The Pergamon Museum, located on the Museum Island, has been a mainstay of Berlin’s attractions since its construction in the early 20th Century. Even when the Communist Regime controlled on the Eastern side of the wall, it remained one of the most popular attractions, world famous for its archaeological holdings. The Pergamon consists of three separate museums in one – the Collection of Classical Antiquities, the Museum of the Ancient Near East, and the Museum of Islamic Art. These exhibit some of the most exquisite buildings excavated, transported, and reassembled from man’s earliest cultural histories.
The highlight of the Collection of Classical Antiquities is the 2nd Century Pergamon (Zeus) Altar (180-160 BC). An entire room is dedicated to this structure, providing the visitor with a visual idea about the scale of Greek architecture. The building was excavated in Bergama, Turkey, and was brought to Berlin near the turn of the 20th Century. It displays a basal frieze, with characters in relief up to 40 cm from the stone, showing a battle between the Olympian gods against the Titans. This, alone, took curators more than 20 years to reassemble from thousands of fragments. You pass part of the frieze as you climb the steps from the museum floor up to the colonnade and only can be amazed by the artisan’s abilities across the frieze’s expanse.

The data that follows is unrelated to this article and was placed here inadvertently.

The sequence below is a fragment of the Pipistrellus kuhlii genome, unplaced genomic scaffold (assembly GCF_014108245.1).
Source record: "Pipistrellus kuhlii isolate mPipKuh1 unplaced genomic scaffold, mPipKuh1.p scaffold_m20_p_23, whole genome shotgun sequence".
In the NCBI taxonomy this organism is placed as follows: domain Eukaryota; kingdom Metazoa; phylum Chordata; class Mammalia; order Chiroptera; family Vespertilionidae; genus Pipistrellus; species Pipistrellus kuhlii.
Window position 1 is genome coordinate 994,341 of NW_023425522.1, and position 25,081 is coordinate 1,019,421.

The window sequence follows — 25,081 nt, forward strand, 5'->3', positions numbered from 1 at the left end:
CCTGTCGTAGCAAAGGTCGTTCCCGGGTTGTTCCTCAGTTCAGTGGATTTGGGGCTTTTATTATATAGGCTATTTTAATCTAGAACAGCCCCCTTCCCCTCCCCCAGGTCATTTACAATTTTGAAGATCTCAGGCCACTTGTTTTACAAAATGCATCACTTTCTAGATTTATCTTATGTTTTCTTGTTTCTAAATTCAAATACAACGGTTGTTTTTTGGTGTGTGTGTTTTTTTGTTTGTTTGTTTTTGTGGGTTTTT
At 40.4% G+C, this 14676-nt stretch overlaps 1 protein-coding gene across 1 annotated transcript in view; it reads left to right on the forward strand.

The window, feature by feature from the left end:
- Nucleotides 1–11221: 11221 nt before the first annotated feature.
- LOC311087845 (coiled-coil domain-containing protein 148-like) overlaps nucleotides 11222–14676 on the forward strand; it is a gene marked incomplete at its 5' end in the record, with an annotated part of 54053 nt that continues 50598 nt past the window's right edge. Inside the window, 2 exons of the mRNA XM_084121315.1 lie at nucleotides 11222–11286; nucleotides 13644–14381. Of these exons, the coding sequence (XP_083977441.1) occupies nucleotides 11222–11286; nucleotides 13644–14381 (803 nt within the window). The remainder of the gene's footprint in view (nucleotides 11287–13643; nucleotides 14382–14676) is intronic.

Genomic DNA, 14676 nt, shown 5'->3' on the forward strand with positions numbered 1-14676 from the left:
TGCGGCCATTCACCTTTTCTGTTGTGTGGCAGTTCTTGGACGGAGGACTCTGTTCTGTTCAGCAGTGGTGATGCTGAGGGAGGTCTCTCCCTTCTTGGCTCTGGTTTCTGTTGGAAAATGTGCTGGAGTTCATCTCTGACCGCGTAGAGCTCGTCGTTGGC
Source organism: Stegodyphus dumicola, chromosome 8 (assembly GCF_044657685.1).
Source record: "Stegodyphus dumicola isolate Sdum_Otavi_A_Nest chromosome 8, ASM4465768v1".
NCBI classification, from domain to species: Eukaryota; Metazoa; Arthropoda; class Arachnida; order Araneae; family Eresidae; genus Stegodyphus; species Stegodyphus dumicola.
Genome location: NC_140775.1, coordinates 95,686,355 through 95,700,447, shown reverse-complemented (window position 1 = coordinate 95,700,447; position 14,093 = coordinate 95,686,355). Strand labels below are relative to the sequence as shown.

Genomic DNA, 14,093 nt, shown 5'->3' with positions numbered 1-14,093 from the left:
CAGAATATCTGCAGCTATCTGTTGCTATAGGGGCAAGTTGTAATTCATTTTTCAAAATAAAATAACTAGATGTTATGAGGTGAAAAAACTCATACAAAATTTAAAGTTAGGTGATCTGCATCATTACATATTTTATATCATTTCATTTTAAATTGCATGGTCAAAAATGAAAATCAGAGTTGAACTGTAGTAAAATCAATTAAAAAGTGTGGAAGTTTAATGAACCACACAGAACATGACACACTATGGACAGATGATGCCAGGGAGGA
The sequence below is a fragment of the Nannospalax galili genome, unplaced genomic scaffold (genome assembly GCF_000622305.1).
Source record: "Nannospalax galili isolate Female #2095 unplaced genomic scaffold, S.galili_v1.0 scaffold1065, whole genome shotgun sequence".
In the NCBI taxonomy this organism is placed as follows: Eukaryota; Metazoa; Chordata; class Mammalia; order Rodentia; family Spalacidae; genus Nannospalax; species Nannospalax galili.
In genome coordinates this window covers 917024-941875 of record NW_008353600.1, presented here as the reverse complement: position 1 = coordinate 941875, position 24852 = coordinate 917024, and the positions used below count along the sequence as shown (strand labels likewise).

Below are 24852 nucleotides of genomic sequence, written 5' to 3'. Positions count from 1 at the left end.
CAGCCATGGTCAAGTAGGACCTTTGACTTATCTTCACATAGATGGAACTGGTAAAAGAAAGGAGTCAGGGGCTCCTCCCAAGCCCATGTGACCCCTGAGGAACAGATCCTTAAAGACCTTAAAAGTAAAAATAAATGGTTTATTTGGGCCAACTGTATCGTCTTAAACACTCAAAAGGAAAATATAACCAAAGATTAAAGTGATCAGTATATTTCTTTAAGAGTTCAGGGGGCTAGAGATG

In the adjacent room is the Market Gate of Miletus, an example of Roman architecture. It was built in Mitelus, Anatolia, in the 2nd Century AD probably during the reign of Emperor Hadrian, and destroyed in an earthquake in the 10th or 11th Century. German archaeologists excavated and shipped it from 1899-1911, and rebuilt and placed it on display in the museum between 1925-1929. It was last renovated in 2008. The marble gate is about 30 m wide, 16 m tall, and 5 m deep, and has three doorways and a number of projections and niches. Ornate, carved friezes and flower reliefs adorn the roof level which is supported by Corinthian and composite columns. One gets an idea about the extent and magnitude of buildings throughout the Roman Empire by standing under its portico.
The Museum of the Ancient Near East ranks as one of the world’s best collections of treasures from this region. It is dominated by the imposing bright blue glazed-brick Ishtar Gate of Babylon from 6th Century BC. The clay tiles depict dragons, lions, and bulls, all of which were principal gods of the Babylonins. The façade of the throne hall of King Nebuchadnezzar II is exhibited in addition to a reconstruction of an Neo-Assyrian palace from the 12th Century BC. As can be seen in the image, the Ishtar Gate and the Procession Way of Babylon that follows, are an impressive sight, even more so because the original colors of the city, often lost over time due to oxidation, are as vivid as they were more than 2500 years ago.
The Museum für Islamische Kunst (Islamic Art Museum) opened in 1904 and originally was part of the Bode-Museum. Besides stellas and reliefs, mainly carved in basalt (!), is a 17th century Aleppo Zimmer. This is a strikingly colored wood-paneled room from a merchant’s house in that Syrian city during the Ottoman Empire. Witness, today, the destruction of Aleppo by Syrian forces as the country experiences civil war and an attempt to ouster the ruling Assad family, and you can get some feeling for the loss of artistic and cultural remains that the conflict.